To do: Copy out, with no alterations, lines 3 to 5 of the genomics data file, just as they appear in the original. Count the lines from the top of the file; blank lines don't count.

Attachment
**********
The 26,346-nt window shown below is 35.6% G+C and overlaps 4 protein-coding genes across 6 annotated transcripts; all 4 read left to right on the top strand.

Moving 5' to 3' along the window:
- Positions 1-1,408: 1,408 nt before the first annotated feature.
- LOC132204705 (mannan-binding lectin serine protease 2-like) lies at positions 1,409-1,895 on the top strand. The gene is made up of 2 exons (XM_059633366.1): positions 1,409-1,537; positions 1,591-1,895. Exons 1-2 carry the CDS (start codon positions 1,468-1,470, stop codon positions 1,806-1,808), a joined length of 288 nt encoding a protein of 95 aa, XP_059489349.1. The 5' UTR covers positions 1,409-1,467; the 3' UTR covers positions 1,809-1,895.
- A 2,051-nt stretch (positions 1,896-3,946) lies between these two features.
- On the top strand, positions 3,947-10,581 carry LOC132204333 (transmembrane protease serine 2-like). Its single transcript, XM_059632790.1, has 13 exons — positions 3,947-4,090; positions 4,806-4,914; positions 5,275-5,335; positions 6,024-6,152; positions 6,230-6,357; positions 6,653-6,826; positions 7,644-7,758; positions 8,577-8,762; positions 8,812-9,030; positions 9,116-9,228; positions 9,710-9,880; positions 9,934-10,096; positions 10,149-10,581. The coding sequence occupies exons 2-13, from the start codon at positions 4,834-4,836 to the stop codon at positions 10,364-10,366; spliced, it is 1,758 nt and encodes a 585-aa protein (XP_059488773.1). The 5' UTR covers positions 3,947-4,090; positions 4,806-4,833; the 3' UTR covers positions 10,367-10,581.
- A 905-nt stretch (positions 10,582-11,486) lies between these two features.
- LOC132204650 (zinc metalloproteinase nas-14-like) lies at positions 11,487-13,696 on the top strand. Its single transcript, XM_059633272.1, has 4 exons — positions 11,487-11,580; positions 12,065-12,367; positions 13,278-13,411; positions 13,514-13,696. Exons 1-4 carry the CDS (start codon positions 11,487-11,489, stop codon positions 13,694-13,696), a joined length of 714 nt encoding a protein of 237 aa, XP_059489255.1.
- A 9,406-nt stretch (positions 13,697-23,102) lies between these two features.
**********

- Positions 1-1,408: 1,408 nt before the first annotated feature.
- LOC132204705 (mannan-binding lectin serine protease 2-like) lies at positions 1,409-1,895 on the top strand. The gene is made up of 2 exons (XM_059633366.1): positions 1,409-1,537; positions 1,591-1,895. Exons 1-2 carry the CDS (start codon positions 1,468-1,470, stop codon positions 1,806-1,808), a joined length of 288 nt encoding a protein of 95 aa, XP_059489349.1. The 5' UTR covers positions 1,409-1,467; the 3' UTR covers positions 1,809-1,895.
- A 2,051-nt stretch (positions 1,896-3,946) lies between these two features.